Beneficial insects can be encouraged by planting a few insect hosting plants: buddleia, salvia, … This will also increase the numbers of insect eating birds. Remember, some insects are voracious predators in their larvae stage.

As already mentioned, marigolds deter nematodes that often damage tomatoes, potatoes, and eggplants.

Other plants can be used for trap cropping. Geraniums are used in rose gardens, because they are toxic for Japanese Beetles, a costly pest that feeds on nearly 300 plant species.

6. Enhance flavor

Some plants (e.g. herbs) actually improve the taste of those that grow around them.

7. Serve as a safety net

By growing many different plants in the same space, we guarantee ourselves at least some yield, even if some of them don’t live up to their potential.

Are guilds the same as companion planting?

No. Guilds can also be observed in nature. An example is the White Oak guild. Companion planting, as the name suggests, is a type of planting (actually a form of polyculture), used in gardening and agriculture. Guilds can be thought of as an extension of companion planting.

Probably the best known companion planting technique is The Three Sisters. It consists of corn, which provides the support for climbing beans, which fix the nitrogen for the squash, which in turn serves as a mulch. This type of companion planting was pioneered by Native Americans.

Your experiences

Have you ever used companion planting techniques? Are you familiar with permaculture guilds? Tell us in the comments below.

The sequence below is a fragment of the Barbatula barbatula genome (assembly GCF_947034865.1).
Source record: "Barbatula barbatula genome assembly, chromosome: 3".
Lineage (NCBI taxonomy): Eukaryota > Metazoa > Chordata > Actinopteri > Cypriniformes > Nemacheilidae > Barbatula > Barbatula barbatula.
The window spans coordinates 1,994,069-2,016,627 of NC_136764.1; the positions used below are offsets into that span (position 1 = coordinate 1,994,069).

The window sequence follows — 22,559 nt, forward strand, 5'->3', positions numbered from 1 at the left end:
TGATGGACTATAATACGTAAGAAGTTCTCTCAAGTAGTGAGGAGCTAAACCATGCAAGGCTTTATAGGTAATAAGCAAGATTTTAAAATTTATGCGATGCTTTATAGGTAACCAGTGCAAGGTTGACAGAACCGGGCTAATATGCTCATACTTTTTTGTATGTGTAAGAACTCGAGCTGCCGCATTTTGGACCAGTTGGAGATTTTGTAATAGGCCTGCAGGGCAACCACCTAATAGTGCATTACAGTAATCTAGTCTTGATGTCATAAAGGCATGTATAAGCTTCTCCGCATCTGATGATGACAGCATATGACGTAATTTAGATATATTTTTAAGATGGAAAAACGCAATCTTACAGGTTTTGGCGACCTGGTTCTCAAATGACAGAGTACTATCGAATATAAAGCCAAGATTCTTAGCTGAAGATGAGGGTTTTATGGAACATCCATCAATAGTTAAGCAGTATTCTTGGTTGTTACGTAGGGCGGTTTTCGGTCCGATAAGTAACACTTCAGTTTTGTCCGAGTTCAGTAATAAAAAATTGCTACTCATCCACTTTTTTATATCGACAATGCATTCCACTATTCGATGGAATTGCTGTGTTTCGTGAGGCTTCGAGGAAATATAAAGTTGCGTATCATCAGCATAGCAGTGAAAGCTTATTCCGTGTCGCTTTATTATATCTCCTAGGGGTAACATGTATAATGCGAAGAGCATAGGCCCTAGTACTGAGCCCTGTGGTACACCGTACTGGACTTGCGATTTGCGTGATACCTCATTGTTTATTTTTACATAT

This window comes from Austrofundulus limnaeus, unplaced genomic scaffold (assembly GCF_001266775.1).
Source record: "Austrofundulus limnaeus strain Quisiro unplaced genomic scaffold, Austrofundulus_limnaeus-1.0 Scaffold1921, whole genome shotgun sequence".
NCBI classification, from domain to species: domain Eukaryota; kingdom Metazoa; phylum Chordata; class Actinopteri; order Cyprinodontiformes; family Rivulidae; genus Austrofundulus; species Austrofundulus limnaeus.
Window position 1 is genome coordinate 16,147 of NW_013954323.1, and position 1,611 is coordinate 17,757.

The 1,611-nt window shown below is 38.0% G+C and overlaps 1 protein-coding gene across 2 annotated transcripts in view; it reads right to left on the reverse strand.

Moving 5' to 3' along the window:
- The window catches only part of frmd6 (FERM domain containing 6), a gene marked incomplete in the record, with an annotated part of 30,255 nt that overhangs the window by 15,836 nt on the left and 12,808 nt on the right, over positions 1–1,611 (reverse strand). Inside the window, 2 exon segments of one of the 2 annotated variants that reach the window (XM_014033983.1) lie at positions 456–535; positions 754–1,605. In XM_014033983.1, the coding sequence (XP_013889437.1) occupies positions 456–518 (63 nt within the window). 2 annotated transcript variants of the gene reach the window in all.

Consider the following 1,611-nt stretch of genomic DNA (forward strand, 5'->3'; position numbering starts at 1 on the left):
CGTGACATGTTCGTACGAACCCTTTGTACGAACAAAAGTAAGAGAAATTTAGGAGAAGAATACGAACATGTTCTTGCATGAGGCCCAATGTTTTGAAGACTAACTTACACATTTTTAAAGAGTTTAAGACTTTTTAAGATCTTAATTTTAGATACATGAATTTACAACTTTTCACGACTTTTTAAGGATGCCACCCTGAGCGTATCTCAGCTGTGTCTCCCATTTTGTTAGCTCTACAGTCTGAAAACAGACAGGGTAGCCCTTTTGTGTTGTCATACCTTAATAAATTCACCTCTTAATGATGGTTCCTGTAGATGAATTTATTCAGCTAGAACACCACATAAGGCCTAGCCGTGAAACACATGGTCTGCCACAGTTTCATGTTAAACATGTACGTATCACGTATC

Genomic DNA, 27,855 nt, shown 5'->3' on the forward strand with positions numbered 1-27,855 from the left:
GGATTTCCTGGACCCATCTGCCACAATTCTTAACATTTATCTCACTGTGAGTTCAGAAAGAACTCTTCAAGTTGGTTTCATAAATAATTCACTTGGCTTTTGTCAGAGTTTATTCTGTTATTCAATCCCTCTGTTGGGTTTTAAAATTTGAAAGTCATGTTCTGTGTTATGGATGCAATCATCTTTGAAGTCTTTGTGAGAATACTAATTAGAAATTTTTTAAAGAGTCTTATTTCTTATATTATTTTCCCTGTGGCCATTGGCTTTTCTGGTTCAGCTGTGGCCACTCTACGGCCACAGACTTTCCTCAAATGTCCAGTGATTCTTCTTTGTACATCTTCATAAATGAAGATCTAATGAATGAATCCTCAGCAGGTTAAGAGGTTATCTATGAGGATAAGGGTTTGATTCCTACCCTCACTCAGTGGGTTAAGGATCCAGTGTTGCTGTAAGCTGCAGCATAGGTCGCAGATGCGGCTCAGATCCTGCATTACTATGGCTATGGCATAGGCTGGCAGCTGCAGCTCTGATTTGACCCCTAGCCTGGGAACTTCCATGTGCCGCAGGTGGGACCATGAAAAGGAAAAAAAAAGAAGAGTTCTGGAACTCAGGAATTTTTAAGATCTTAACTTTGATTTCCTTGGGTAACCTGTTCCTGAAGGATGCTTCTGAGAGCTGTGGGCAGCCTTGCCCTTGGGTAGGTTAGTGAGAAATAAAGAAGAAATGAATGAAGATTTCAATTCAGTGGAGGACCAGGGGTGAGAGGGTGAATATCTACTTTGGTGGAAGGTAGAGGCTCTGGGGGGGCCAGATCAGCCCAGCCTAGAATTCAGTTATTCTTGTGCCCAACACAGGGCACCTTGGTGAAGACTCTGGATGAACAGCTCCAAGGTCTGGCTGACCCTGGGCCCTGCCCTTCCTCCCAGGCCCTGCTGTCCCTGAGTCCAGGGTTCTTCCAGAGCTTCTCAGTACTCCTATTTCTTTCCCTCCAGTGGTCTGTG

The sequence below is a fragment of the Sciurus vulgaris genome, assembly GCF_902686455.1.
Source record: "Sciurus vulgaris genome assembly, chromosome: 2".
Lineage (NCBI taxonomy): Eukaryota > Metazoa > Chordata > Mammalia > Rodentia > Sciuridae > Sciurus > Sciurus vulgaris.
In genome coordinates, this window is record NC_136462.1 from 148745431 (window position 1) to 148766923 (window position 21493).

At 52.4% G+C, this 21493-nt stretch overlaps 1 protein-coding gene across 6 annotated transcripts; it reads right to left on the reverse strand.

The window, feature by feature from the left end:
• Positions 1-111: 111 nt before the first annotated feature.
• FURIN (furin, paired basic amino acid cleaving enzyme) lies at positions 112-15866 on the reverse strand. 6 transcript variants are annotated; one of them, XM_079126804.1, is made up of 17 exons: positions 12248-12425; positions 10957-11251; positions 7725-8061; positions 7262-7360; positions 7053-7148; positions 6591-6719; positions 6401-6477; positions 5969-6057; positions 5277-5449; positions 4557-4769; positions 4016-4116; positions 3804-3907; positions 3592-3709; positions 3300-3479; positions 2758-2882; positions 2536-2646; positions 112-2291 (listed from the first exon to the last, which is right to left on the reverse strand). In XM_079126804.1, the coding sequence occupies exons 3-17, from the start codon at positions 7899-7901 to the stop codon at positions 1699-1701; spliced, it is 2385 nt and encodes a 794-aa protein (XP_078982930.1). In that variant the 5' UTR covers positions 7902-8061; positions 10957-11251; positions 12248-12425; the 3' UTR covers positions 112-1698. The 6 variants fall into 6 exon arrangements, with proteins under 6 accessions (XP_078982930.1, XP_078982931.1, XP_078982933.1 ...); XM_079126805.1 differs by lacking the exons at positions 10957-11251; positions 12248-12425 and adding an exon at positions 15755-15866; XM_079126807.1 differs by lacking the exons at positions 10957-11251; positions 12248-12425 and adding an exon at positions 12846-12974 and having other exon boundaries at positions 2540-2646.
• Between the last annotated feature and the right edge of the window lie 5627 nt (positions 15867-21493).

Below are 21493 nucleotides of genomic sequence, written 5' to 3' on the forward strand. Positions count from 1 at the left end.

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Photo by Wikipedia

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  1. sorry my website is undergoing a revamp but keep an eye on it as it will come online soon.
    I was really interested in the guilds – nice teaser however I would really like some more information on this as I would like to know more and some ideas of plants that would be combined to to this..

    • Ziga says:

      Hey Kerry!

      Thanks for your comment. I plan to write on permaculture guilds some more soon. Come back again in the future! You can subscribe to be notified about new posts.

      Best regards, Ziga

  2. Don Abbott says:

    I currently have a guild with sunchokes (Jerusalem artichokes), American groundnuts (apios americana), runner beans, oregano, creeping charlie, and Asiatic dayflower (Commelina communis). The dayflowers are annual edible weeds which just popped up on their own and seem to thrive in the sunchokes’ shade. I’m probably going to add a few other plants or maybe just let nature add them for me.


  1. [...] Permaculture Guilds: 7 Reasons Why You Should Use Them … [...]

  2. Quora says:

    Is non-vegetarianism moral from a philosophical point of view?…

    Hi Ariel, I added some permaculture tags to the question since I am by no means an expert and I am a vegetarian to boot… Permaculture is the opposite of the agribusiness model. Animals are used to manage pests, increase crop output, “store” energy …